Ken Pyle sits on the front porch of his two-story home in downtown New Albany, sipping fizzy yellow beer from a milk glass and sporting a black T-shirt that reads, “Be Joyful and Peaceful.”
A question has just been asked of Ken and his wife Sheila: “How has The Rudyard Kipling survived for 25 years?”
The truth is, even though they conceived, created and nurtured the restaurant and live arts venue, they aren’t quite sure how it has endured for so long. It just has. Somehow. And remarkably, they aren’t trying too hard to find the answer.
“This is what we’re into,” Pyle says, pointing to the T-shirt.
The Rudyard Kipling has always been a place a band or theater company or poet could call if they wanted to perform. It’s that simple: The artist promotes the show and performs for 100 percent of the take at the door. On the back end, the Pyles make the place run, with Ken often pouring drinks behind the bar, and Sheila cooking up her famous burgoo in the kitchen.
Such a concept isn’t built to make money — or at least not a lot of it.
And yet the Rud survives, one performance at a time. These days it’s only guaranteed to be open Fridays and Saturdays; other openings depend on whether there is a performer available.
Getting back to the question of how The Rudyard Kipling has managed to keep its doors open for 25 years, Ken recalls that there were times when the staff would go long stretches without being paid, working on tips alone to help keep the Louisville landmark afloat. Finally, he offers this explanation for the Rud’s endurance: “We’ve just had a lot of gifts — namely, the friendships. We made it because of the generosity of the community.”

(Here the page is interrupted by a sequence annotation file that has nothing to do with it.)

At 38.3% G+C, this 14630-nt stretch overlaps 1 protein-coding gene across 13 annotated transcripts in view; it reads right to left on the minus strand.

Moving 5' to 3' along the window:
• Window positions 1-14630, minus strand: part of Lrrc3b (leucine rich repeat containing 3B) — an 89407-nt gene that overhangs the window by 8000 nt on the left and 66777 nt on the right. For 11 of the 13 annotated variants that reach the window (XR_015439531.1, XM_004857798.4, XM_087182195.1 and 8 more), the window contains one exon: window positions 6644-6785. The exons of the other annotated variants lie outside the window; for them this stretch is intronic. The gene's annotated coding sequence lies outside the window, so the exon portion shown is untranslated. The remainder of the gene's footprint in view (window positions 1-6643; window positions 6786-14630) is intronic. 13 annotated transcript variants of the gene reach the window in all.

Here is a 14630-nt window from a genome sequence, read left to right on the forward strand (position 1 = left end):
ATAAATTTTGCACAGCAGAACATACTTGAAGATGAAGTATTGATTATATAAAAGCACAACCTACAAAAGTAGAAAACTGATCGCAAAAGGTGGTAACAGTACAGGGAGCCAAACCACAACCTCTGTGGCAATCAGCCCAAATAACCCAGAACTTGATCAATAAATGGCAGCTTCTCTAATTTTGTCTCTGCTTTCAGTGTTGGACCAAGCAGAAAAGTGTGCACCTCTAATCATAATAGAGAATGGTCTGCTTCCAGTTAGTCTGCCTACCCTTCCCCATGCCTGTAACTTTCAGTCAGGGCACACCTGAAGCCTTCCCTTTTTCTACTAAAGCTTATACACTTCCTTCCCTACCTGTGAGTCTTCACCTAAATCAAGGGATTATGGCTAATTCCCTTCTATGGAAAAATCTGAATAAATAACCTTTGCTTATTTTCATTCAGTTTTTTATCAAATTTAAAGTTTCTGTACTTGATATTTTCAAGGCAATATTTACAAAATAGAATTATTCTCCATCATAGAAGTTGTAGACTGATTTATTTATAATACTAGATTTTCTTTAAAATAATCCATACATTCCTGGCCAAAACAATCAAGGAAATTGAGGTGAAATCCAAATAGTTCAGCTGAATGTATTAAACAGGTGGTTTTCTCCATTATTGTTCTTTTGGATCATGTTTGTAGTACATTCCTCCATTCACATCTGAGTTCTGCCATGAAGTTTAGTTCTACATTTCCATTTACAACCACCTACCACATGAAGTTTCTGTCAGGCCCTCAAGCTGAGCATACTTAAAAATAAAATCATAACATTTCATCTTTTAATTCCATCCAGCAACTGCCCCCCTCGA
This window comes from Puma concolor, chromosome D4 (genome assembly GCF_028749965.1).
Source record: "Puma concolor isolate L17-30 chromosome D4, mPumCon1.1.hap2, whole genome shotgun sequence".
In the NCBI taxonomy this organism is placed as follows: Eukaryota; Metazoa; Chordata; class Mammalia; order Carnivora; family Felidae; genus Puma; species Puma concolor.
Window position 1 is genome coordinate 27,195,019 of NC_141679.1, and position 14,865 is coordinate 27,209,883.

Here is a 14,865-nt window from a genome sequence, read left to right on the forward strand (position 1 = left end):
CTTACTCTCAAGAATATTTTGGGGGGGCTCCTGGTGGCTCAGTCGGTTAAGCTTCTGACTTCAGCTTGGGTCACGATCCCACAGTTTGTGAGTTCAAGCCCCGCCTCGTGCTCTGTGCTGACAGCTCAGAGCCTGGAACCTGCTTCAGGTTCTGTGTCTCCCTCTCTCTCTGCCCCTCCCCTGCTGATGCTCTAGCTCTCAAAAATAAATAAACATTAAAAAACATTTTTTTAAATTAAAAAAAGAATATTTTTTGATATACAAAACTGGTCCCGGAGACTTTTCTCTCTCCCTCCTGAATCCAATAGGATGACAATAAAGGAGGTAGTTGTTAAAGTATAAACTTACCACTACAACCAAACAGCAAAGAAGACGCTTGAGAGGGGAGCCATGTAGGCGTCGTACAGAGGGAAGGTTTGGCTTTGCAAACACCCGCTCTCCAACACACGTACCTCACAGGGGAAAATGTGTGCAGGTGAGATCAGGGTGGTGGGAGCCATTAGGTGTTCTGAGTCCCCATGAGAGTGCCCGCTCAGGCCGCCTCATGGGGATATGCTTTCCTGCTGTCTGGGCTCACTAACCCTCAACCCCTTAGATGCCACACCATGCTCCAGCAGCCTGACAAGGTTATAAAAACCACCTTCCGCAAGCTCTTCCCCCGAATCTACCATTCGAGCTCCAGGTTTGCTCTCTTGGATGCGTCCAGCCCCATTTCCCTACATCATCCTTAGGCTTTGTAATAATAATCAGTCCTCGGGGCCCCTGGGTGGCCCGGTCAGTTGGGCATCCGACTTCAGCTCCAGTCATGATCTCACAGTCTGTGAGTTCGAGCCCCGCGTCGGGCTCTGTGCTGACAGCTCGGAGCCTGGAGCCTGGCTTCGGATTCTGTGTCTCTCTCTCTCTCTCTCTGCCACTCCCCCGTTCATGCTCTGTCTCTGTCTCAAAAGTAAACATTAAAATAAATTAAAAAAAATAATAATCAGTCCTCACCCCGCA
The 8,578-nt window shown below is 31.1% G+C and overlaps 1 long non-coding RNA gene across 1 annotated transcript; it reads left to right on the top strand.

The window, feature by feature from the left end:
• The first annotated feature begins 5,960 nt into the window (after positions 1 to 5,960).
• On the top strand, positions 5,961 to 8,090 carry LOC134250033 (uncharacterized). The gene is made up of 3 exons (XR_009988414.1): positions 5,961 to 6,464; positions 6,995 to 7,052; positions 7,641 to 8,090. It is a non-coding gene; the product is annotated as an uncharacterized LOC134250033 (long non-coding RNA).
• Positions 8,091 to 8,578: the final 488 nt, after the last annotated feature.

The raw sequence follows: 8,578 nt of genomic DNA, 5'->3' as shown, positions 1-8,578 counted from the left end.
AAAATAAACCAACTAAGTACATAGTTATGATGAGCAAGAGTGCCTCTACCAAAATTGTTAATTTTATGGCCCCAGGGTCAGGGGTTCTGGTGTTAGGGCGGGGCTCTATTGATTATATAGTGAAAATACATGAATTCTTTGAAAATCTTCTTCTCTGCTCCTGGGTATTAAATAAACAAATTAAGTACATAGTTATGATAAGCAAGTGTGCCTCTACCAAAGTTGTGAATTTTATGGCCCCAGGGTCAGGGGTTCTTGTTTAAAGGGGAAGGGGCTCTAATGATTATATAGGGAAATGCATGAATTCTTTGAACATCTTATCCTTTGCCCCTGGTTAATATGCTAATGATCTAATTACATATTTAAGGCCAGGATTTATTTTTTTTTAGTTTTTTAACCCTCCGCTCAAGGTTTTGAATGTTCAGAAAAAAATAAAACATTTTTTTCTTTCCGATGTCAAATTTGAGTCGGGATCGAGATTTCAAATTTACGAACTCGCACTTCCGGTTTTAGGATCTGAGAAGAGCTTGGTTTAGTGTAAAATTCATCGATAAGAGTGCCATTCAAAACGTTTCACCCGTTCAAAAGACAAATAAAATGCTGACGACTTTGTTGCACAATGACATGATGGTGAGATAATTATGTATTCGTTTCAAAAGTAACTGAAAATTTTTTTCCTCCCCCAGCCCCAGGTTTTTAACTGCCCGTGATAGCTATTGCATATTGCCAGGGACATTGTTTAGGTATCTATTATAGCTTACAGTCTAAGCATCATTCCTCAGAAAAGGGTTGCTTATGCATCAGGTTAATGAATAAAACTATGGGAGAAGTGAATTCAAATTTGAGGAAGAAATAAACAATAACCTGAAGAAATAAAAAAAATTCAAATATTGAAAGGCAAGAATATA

For example, back in 2003, local musician Ray Rizzo orchestrated the first-ever benefit for the Rud, which included the production of a two-CD set of music by artists that had played at the establishment. The concept was called the Motherlodge, and it became a running theme for the Rud going forward.
“I remember at the time a few people, one of whom was a musician, questioned the soundness of the idea,” Rizzo says. “‘Why do a benefit for a for-profit business?’ they asked. To me, it was a sad indicator of how confused things had become. Nonprofit this, nonprofit that — I didn’t think the Rud had ever run at a profit. It was about giving thanks and helping an institution that had helped us.”
Rizzo’s Motherlodge project is named after a Rudyard Kipling poem of the same title. It embodies an ideology the poet described and which the Rud has embraced over the course of its existence. To oversimplify it, the poem describes a place in which everyone gets along.
According to Sheila, it describes people “who perhaps don’t mix it up too well out in the world, but when they get inside the Motherlodge they are all equal and friendly and respectful of each other. The Motherlodge is just a wonderful family. So Ray and his friends came up with the idea that the Rud is like that. All kinds of folks are welcome.”